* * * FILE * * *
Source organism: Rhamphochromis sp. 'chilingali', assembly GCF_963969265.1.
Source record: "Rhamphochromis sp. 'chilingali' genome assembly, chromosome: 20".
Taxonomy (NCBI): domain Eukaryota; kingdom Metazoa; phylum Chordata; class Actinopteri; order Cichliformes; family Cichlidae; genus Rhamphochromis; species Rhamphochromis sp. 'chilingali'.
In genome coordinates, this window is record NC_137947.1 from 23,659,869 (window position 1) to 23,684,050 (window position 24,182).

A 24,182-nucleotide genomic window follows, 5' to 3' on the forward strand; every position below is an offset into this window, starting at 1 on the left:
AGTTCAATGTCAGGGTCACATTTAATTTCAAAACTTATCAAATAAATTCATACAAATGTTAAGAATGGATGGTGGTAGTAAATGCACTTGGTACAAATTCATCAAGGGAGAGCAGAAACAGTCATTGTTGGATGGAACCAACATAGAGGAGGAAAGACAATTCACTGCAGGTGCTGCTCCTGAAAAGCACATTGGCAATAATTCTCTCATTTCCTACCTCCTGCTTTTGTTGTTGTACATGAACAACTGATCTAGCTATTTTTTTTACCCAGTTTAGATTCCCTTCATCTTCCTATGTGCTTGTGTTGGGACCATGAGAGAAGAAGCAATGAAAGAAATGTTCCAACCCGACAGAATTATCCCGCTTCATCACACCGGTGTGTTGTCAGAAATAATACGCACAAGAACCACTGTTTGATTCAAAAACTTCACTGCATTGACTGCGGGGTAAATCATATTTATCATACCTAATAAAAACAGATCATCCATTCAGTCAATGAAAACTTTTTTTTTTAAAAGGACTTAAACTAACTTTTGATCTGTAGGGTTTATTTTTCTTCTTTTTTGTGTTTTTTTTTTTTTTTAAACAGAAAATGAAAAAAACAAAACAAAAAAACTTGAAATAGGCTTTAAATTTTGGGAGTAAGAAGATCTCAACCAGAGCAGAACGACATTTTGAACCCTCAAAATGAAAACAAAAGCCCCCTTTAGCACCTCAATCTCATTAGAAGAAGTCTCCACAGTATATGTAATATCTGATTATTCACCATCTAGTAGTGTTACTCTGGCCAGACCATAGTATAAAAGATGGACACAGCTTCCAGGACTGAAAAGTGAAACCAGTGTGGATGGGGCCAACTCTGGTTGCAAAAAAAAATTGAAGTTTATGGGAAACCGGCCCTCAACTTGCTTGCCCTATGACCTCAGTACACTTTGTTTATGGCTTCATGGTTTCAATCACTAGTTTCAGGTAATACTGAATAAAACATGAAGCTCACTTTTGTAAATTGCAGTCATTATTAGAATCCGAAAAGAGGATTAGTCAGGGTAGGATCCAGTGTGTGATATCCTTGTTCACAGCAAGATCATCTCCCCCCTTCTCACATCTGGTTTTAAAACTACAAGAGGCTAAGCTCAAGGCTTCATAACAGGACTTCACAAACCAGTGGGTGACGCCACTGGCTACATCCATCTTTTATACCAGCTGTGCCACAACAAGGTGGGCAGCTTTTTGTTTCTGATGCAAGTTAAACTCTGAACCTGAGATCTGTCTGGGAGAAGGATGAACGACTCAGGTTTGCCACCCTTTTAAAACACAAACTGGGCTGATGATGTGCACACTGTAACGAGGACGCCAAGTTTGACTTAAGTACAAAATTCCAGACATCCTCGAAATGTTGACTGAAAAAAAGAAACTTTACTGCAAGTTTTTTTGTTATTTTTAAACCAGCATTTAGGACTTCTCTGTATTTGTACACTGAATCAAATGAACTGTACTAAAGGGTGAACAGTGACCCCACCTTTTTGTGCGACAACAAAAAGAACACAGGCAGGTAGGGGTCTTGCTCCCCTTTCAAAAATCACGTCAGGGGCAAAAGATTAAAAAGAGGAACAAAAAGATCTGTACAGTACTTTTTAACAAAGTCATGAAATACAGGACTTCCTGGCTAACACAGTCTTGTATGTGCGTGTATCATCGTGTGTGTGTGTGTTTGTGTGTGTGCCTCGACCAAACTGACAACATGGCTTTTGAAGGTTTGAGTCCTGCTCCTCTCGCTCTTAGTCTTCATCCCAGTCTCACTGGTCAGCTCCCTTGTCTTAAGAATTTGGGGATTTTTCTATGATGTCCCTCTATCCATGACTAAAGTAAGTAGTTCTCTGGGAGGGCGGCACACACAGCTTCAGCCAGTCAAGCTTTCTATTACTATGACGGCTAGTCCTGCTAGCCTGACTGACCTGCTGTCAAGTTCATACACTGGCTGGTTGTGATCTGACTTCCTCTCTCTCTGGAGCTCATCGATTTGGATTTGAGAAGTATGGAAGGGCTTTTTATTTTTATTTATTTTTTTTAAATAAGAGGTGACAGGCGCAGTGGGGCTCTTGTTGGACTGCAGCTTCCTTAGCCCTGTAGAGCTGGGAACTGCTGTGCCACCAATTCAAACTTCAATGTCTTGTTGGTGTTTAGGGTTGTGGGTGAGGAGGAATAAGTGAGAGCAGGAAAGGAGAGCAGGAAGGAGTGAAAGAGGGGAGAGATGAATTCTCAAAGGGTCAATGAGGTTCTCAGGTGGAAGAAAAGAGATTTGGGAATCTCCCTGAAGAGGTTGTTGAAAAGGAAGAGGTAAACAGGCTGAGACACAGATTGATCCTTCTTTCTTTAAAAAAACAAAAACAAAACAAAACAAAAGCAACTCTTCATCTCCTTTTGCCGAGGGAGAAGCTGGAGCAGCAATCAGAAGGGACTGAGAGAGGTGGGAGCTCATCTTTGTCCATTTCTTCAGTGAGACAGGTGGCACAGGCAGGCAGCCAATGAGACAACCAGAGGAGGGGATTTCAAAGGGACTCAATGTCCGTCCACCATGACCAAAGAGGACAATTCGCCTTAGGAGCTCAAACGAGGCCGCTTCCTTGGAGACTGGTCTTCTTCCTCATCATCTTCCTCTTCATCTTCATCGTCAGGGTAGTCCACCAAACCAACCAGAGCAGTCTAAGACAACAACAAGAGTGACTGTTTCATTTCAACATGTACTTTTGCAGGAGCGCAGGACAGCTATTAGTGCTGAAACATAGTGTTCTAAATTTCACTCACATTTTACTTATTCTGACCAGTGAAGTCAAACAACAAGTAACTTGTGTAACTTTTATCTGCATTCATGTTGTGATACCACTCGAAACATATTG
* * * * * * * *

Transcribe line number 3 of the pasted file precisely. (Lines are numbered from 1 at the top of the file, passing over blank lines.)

Taxonomy (NCBI): domain Eukaryota; kingdom Metazoa; phylum Chordata; class Actinopteri; order Cichliformes; family Cichlidae; genus Rhamphochromis; species Rhamphochromis sp. 'chilingali'.